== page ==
DC and Marvel had yet to be bought out by Warner Brothers and Disney,and because of this, there were no rigid company edicts or branding campaigns that the writers and artists had to kowtow to like they do today. It meant less money, less popularity, and less audience, but it also meant more freedom to try new, exciting, and often dangerous ideas. In that expansive and creative era, no comic title became more wildly successful than Hellblazer.
The title was recently relaunched, but only ran for about twenty issues before it was cancelled. Its failed second life, owing to the corporate mindset that is currently crippling DC’s creativity, left Hellblazer defanged. Even the artwork was a polished turd tailored to resemble the rest of the company’s brand identity rather than any sense of innovation. DC seems to have listened to the fans for their third go-around, this time allowing John Constantine—the title’s flawed British protagonist—room to cuss, smoke, and shag like it was the ‘80s all over again.
There is danger to this book, a sense of violence, sex, magic and obsession that drips from every page. New writer Ming Doyle smartly has decided to highlight who Constantine is in this defining first issue, rather than getting bogged down in magic hocus-pocus. There is time for all of that, but the audience must first buy into this world and actually like its main character if we’re to become invested in the title. This is a daring relaunch and the creators do not hesitate in establishing Constantine as openly bisexual, a character trait alluded to in the series first run and all together buried in the second PG version. The issue’s plot could be considered a bit reductive (the Brit stops at a diner to have fish and chips and gets tricked to exorcising a few demons) but that is its intent. This just another day in the life for John Constantine; like slipping on an old shoe, we’re back in stride from the opening page. The Rossmo art was a breath a fresh air in an increasingly stale stable of house artists that get shunted from one DC title to the next. The character designs here are breezy, loose, and at the same time gritty. It is still early but with the writer and artist playing off of each so effortlessly within this first issue, I’d say there’s some magic in the air.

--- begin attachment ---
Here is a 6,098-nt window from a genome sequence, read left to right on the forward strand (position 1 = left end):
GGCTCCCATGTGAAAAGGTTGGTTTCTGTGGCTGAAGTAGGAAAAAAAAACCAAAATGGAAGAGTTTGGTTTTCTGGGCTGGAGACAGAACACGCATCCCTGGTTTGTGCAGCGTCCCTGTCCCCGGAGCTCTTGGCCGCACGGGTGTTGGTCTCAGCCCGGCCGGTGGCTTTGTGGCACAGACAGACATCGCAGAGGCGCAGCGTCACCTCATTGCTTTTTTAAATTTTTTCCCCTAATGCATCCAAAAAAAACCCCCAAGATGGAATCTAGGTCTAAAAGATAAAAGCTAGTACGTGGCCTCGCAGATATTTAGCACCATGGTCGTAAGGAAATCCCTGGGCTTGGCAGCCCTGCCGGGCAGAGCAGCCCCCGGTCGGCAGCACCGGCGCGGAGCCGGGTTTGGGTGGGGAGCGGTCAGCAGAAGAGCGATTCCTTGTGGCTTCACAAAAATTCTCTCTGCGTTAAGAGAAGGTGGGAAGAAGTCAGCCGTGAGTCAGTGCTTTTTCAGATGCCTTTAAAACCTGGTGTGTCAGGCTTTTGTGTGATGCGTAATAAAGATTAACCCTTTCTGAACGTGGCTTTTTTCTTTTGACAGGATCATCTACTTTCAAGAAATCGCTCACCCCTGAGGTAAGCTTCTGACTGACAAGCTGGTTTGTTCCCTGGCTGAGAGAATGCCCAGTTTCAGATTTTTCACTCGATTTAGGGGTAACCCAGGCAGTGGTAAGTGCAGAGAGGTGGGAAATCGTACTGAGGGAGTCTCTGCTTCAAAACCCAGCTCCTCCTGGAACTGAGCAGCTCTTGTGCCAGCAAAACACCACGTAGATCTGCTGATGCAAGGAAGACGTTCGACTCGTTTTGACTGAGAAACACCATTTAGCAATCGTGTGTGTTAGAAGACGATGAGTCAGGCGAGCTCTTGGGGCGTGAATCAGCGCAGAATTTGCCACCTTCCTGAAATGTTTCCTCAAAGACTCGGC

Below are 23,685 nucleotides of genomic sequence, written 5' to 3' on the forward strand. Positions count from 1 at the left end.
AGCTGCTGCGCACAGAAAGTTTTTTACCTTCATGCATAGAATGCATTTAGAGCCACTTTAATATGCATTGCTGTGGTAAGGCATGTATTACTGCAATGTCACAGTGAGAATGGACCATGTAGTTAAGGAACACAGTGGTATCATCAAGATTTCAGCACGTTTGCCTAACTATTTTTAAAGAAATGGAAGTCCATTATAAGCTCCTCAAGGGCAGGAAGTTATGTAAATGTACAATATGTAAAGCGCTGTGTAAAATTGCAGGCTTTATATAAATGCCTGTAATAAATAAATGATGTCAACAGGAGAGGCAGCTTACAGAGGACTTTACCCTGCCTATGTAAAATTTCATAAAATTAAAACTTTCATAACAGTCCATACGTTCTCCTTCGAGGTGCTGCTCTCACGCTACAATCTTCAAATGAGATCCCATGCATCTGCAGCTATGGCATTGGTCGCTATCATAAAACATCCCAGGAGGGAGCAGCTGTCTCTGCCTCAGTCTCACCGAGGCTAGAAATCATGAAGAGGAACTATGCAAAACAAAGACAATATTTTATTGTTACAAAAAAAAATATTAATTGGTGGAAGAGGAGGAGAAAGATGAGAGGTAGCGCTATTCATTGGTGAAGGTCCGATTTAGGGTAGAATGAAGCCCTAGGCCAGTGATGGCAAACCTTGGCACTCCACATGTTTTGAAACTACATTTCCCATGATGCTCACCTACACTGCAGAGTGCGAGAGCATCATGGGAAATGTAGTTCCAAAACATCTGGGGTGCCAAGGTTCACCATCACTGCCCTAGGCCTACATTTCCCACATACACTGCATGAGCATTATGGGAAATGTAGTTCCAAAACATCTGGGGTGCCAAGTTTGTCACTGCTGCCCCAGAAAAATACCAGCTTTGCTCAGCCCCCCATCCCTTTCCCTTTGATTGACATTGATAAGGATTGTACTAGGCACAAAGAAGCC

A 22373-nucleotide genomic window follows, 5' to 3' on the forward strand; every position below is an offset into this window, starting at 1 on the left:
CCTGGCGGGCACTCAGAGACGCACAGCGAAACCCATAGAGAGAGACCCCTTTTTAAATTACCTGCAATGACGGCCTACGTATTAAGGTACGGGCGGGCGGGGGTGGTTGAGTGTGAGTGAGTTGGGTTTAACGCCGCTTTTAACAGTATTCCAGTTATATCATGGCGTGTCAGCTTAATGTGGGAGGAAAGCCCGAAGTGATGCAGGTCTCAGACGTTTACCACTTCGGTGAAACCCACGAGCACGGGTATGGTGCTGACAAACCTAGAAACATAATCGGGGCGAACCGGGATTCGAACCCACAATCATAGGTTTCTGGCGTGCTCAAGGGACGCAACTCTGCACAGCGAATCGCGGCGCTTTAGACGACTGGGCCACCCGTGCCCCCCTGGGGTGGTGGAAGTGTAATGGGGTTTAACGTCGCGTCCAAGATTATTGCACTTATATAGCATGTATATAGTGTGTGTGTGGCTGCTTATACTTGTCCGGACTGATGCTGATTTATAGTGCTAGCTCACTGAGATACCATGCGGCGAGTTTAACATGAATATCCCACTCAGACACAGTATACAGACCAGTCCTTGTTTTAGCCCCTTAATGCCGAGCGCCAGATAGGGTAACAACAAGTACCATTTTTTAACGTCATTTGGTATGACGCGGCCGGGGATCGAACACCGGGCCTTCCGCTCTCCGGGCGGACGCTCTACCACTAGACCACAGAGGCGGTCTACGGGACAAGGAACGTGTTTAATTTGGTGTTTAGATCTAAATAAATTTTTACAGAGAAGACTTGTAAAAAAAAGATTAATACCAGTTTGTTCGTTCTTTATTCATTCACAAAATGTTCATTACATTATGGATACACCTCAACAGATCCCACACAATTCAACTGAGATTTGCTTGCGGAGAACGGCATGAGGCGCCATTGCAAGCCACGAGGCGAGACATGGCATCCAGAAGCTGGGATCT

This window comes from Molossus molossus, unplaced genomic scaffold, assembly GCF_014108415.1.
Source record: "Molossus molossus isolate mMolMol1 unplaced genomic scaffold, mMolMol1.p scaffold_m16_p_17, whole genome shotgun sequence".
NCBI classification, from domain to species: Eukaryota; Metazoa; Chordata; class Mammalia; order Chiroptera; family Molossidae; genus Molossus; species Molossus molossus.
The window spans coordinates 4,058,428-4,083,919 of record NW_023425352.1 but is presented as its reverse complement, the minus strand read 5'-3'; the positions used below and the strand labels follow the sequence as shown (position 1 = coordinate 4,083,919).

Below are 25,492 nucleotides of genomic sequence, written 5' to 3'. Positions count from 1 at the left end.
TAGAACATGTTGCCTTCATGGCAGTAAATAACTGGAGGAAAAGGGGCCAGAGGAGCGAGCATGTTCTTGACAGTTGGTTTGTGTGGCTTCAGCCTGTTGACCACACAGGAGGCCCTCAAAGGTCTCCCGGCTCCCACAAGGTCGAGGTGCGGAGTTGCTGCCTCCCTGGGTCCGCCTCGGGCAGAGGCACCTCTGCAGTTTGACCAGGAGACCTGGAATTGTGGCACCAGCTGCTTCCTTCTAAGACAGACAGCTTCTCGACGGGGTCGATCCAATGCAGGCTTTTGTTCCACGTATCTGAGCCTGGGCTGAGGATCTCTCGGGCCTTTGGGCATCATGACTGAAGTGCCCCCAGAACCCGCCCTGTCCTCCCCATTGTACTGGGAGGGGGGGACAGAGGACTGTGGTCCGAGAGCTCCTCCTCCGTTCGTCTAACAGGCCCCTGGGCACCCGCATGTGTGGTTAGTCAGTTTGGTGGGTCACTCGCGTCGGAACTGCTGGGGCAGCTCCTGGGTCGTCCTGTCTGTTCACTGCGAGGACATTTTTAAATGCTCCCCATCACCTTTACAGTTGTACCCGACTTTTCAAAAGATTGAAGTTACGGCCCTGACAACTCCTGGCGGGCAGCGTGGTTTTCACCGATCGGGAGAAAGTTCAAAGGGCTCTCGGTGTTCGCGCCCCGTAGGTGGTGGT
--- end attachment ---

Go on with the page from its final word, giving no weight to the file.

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Robin Adam is a fiction writer and messy painter. With a background in journalism and psychology they’ve researched UFOs, Bigfoot, and other unsolved mysteries which have featured in PressureLife. They know more about Twilight Zone and R.E.M. than is actually useful. Robin Adam has created Smear and Splatter Studio, a line of original paintings, art prints and apparel. They also produce Strange City Digest, an independent arts and fiction digest with contributors from around the world. To check out Strange City Digest, visit: Facebook and Instagram @strangecitydigest Keep up with Robin and their ongoing projects, including Smear and Splatter Studio art and apparel, on Facebook and Instagram @smearandsplatter // email: email@example.com